In my very first electrical engineering lab, we built a circuit to debounce the output of a switch. I remember seeing the original jumpy signal and then the debounced output on the screen of an oscilloscope. I felt a profound sense of unease that something so innocuous in our lives could be so...messy. It’s a good thing that my freshman self didn’t know that was just the beginning of my distress over signal noise and artifacts. Ringing is one of those effects that can be particularly frustrating for product performance.
What is ringing?
When we’re talking about PCBs, or other electronic systems, ringing is a voltage or current output that oscillates like a ripple on a pond when it’s seen on an oscilloscope. The oscillation is a response to a sudden change in the input signal, like turning it on or switching.
The oscillation often takes the output signal out of tolerance on both the high and low end, and gradually smoothes out. The time it takes for the oscillations to fall within a tolerable error range is called the settling time.
Because of the characteristic shape of the output signal, ringing is sometimes called “ripple.” However, ripple usually refers more specifically to output when using AC switched power supplies, if the supply doesn’t properly or adequately suppress the AC waveform.
What causes ringing?
The source of ringing, besides power supplies, depends on whether your traces are “long” or short. A rule of thumb is that traces are considered “long” if the round trip propagation time (to the load and back) is comparable to the signal rise time in digital circuits. If you happen to be working with striplines or microstrips, it’s a little more complicated and I recommend Glen Dash’s page as a starting point for line length and minimizing transmission line effects like ringing.
Back to long and short traces… If you have a short trace, ringing is caused by parasitic inductance and capacitance. A pulse or sudden change in the input causes the parasitic components to resonate at their characteristic frequency, creating the ringing effect in your output. On long traces, the cause of ringing is more likely to be signal reflection from an impedance mismatch.
Signal noise caused me a disproportionate amount of angst as an undergraduate, but it can have catastrophic consequences once you’re in industry.
How does ringing affect my system?
If you don’t suffer an existential crisis because of noisy oscilloscope, that’s great. You’ll have much lower therapy bills. Even so, ringing can have some negative impacts on your life and product design.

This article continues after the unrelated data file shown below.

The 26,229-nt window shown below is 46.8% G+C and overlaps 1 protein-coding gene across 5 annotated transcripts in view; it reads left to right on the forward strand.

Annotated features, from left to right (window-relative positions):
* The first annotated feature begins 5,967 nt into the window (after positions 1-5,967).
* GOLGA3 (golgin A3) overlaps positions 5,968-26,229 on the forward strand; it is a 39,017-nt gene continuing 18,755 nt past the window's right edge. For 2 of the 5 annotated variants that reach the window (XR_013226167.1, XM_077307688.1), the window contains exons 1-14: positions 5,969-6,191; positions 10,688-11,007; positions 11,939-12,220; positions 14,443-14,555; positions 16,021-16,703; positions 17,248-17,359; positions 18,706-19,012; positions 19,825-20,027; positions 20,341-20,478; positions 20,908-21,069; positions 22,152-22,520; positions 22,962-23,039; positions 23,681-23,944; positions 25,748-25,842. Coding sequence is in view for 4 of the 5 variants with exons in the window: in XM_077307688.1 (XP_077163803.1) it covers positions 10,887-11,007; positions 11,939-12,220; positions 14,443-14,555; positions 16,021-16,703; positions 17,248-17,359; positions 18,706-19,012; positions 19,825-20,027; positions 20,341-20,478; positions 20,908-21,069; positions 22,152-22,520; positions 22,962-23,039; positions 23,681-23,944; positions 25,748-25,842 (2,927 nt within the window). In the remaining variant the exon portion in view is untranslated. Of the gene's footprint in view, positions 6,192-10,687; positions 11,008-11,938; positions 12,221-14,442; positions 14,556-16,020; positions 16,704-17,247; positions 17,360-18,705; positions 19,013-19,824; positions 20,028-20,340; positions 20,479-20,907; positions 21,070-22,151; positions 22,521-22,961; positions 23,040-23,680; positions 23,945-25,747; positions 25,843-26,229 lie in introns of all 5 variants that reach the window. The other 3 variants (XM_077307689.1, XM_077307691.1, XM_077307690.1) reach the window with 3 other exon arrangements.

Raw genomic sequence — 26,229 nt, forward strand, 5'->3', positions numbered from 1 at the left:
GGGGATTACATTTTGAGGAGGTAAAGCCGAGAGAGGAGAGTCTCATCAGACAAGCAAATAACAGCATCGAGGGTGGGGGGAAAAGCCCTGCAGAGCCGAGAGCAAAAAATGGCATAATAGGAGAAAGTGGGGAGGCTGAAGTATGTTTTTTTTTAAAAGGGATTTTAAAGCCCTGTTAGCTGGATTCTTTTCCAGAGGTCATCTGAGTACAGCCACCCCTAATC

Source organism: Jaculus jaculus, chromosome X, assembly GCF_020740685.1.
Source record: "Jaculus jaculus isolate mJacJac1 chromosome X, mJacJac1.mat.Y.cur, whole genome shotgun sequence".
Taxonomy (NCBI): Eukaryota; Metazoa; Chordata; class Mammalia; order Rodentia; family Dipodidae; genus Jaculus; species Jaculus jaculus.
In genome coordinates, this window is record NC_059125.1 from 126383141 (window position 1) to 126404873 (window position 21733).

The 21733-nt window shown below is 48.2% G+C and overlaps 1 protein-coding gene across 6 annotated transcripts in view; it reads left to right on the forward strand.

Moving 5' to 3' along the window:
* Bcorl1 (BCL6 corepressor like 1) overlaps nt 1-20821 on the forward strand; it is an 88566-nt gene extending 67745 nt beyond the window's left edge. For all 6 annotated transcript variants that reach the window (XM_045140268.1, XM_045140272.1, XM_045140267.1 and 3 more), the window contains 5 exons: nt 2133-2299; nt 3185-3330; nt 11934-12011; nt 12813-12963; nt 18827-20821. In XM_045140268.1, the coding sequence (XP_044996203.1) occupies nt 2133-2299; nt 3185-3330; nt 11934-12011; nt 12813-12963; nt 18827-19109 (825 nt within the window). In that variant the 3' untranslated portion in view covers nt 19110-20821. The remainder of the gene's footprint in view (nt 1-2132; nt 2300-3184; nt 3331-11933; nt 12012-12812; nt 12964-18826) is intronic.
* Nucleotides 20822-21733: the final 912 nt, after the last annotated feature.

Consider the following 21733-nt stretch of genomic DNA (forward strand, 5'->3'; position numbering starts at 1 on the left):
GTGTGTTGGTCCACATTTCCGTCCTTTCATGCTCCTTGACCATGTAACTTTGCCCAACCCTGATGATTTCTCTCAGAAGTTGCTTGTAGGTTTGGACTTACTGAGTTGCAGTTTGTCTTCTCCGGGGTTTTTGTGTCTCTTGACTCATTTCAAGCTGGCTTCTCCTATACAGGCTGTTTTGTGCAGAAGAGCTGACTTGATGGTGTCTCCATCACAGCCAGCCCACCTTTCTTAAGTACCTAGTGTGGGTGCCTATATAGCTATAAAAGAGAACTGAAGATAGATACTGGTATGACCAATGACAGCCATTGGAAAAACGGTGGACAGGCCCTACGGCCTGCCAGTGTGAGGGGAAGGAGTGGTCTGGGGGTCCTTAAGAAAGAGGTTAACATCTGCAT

Increased EMI: Ringing can, and often does, produce noise and interference. That EMI can radiate or conduct across your board, with all the associated performance problems.
Increased current flow: Ringing causes increased current to flow through your circuit. Not only does that cause a corresponding increase in power consumed by your product (and shorter battery life), but the components on your board will experience additional, unexpected heating. That can decrease their functionality and lifetime.
Decreased performance: Along with the accumulated performance drops from the increased current and heating, ringing decreases performance across a range of metrics. Because you have a lag in output due to the settling time, the responsivity of your circuit will drop. The resolution of your outputs will also be much poorer.
Digital circuits are particularly sensitive to ringing effects. Editorial credit: Dikiiy / Shutterstock.com
If you have digital circuits, ringing is especially damaging. You still have all the problems we’ve covered, and the threshold is much lower. Combine this with any supply rail noise, and you’re likely to have errors and corrupted data.
Audible feedback: A special case of ringing occurs in audio and video applications. Ripple occurs in the audible range, and will be heard in your output. It also creates visible artifacts in video displays.
In audio and video applications, ringing can audibly affect your outputs.
How do I prevent ringing?
Ringing can vary from annoying to catastrophic in your system performance. Optimizing your design makes a huge difference in the performance and output. First, you want to reduce parasitic inductance and capacitance. You should minimize node lengths, especially around power stage components on your board. You also want to use impedance matching to minimize any signal reflection. Impedance matching varies with your application and I recommend starting with the Texas Instruments technical articles for very specific advice on a range of applications.
While it’s impossible for any existing program to check for every source of possible interference, having a good one can offload a lot of the work. That leaves you free to deal with the most important challenges, instead of playing design whack-a-mole as you optimize all the parameters of your board. Altium makes some of the best PCB software, like Altium Designer, and has tools for taking a lot of that error checking load off your shoulders. This gives you time to contemplate the philosophical implications of noisy circuits. Or you can just get on with your life.
Have a question about ringing? Contact an expert at Altium.
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